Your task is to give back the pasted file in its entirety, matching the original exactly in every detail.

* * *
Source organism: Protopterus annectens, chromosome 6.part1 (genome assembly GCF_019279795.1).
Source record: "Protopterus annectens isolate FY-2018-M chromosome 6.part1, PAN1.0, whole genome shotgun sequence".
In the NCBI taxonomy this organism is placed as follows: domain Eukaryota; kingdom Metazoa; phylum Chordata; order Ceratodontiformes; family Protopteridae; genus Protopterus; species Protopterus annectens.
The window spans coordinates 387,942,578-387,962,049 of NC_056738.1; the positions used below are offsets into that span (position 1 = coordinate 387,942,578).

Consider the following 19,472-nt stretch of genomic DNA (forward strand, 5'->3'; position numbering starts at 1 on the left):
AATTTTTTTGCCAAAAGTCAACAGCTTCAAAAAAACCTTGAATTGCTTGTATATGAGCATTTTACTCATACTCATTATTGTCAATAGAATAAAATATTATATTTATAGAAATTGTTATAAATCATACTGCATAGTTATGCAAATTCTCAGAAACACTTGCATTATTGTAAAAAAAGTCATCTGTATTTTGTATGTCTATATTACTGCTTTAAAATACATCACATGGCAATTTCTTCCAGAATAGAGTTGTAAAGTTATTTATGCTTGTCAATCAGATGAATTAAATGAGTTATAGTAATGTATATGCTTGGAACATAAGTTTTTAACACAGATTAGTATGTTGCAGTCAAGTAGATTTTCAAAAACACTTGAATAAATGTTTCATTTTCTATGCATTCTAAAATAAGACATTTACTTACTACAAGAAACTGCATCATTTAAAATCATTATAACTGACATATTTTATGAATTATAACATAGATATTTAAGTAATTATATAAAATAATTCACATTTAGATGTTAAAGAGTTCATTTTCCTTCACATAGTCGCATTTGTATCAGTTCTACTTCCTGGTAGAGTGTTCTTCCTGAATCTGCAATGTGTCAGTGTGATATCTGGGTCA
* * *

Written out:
Source organism: Protopterus annectens, chromosome 6.part1 (genome assembly GCF_019279795.1).
Source record: "Protopterus annectens isolate FY-2018-M chromosome 6.part1, PAN1.0, whole genome shotgun sequence".
In the NCBI taxonomy this organism is placed as follows: domain Eukaryota; kingdom Metazoa; phylum Chordata; order Ceratodontiformes; family Protopteridae; genus Protopterus; species Protopterus annectens.
The window spans coordinates 387,942,578-387,962,049 of NC_056738.1; the positions used below are offsets into that span (position 1 = coordinate 387,942,578).

Consider the following 19,472-nt stretch of genomic DNA (forward strand, 5'->3'; position numbering starts at 1 on the left):
AATTTTTTTGCCAAAAGTCAACAGCTTCAAAAAAACCTTGAATTGCTTGTATATGAGCATTTTACTCATACTCATTATTGTCAATAGAATAAAATATTATATTTATAGAAATTGTTATAAATCATACTGCATAGTTATGCAAATTCTCAGAAACACTTGCATTATTGTAAAAAAAGTCATCTGTATTTTGTATGTCTATATTACTGCTTTAAAATACATCACATGGCAATTTCTTCCAGAATAGAGTTGTAAAGTTATTTATGCTTGTCAATCAGATGAATTAAATGAGTTATAGTAATGTATATGCTTGGAACATAAGTTTTTAACACAGATTAGTATGTTGCAGTCAAGTAGATTTTCAAAAACACTTGAATAAATGTTTCATTTTCTATGCATTCTAAAATAAGACATTTACTTACTACAAGAAACTGCATCATTTAAAATCATTATAACTGACATATTTTATGAATTATAACATAGATATTTAAGTAATTATATAAAATAATTCACATTTAGATGTTAAAGAGTTCATTTTCCTTCACATAGTCGCATTTGTATCAGTTCTACTTCCTGGTAGAGTGTTCTTCCTGAATCTGCAATGTGTCAGTGTGATATCTGGGTCA